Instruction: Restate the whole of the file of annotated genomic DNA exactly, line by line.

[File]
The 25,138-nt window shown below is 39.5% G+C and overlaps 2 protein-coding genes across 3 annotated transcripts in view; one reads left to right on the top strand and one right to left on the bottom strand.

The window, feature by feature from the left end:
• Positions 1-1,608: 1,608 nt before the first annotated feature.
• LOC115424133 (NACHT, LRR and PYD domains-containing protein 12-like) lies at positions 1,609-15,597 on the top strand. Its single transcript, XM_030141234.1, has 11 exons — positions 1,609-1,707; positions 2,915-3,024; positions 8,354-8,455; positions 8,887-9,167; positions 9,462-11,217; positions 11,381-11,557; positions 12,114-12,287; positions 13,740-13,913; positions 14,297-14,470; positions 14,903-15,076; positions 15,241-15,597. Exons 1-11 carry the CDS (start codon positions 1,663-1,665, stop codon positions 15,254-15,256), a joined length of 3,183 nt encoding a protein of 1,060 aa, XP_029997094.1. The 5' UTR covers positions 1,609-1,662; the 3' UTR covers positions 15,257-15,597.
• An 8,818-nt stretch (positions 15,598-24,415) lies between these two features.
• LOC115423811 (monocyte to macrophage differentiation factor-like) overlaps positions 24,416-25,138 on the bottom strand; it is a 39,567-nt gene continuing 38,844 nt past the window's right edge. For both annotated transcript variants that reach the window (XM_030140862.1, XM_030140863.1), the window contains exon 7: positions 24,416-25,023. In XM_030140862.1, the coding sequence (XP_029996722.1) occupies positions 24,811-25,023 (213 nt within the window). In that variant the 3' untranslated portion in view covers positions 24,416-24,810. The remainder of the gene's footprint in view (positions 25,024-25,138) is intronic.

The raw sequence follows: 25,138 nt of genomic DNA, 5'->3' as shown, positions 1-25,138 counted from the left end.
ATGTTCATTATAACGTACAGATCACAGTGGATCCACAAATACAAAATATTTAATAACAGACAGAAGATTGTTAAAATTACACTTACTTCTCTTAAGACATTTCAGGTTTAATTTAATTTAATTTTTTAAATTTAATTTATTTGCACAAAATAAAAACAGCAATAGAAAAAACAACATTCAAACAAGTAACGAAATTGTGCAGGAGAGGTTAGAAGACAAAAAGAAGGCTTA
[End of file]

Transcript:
The 25,138-nt window shown below is 39.5% G+C and overlaps 2 protein-coding genes across 3 annotated transcripts in view; one reads left to right on the top strand and one right to left on the bottom strand.

The window, feature by feature from the left end:
• Positions 1-1,608: 1,608 nt before the first annotated feature.
• LOC115424133 (NACHT, LRR and PYD domains-containing protein 12-like) lies at positions 1,609-15,597 on the top strand. Its single transcript, XM_030141234.1, has 11 exons — positions 1,609-1,707; positions 2,915-3,024; positions 8,354-8,455; positions 8,887-9,167; positions 9,462-11,217; positions 11,381-11,557; positions 12,114-12,287; positions 13,740-13,913; positions 14,297-14,470; positions 14,903-15,076; positions 15,241-15,597. Exons 1-11 carry the CDS (start codon positions 1,663-1,665, stop codon positions 15,254-15,256), a joined length of 3,183 nt encoding a protein of 1,060 aa, XP_029997094.1. The 5' UTR covers positions 1,609-1,662; the 3' UTR covers positions 15,257-15,597.
• An 8,818-nt stretch (positions 15,598-24,415) lies between these two features.
• LOC115423811 (monocyte to macrophage differentiation factor-like) overlaps positions 24,416-25,138 on the bottom strand; it is a 39,567-nt gene continuing 38,844 nt past the window's right edge. For both annotated transcript variants that reach the window (XM_030140862.1, XM_030140863.1), the window contains exon 7: positions 24,416-25,023. In XM_030140862.1, the coding sequence (XP_029996722.1) occupies positions 24,811-25,023 (213 nt within the window). In that variant the 3' untranslated portion in view covers positions 24,416-24,810. The remainder of the gene's footprint in view (positions 25,024-25,138) is intronic.

The raw sequence follows: 25,138 nt of genomic DNA, 5'->3' as shown, positions 1-25,138 counted from the left end.
ATGTTCATTATAACGTACAGATCACAGTGGATCCACAAATACAAAATATTTAATAACAGACAGAAGATTGTTAAAATTACACTTACTTCTCTTAAGACATTTCAGGTTTAATTTAATTTAATTTTTTAAATTTAATTTATTTGCACAAAATAAAAACAGCAATAGAAAAAACAACATTCAAACAAGTAACGAAATTGTGCAGGAGAGGTTAGAAGACAAAAAGAAGGCTTA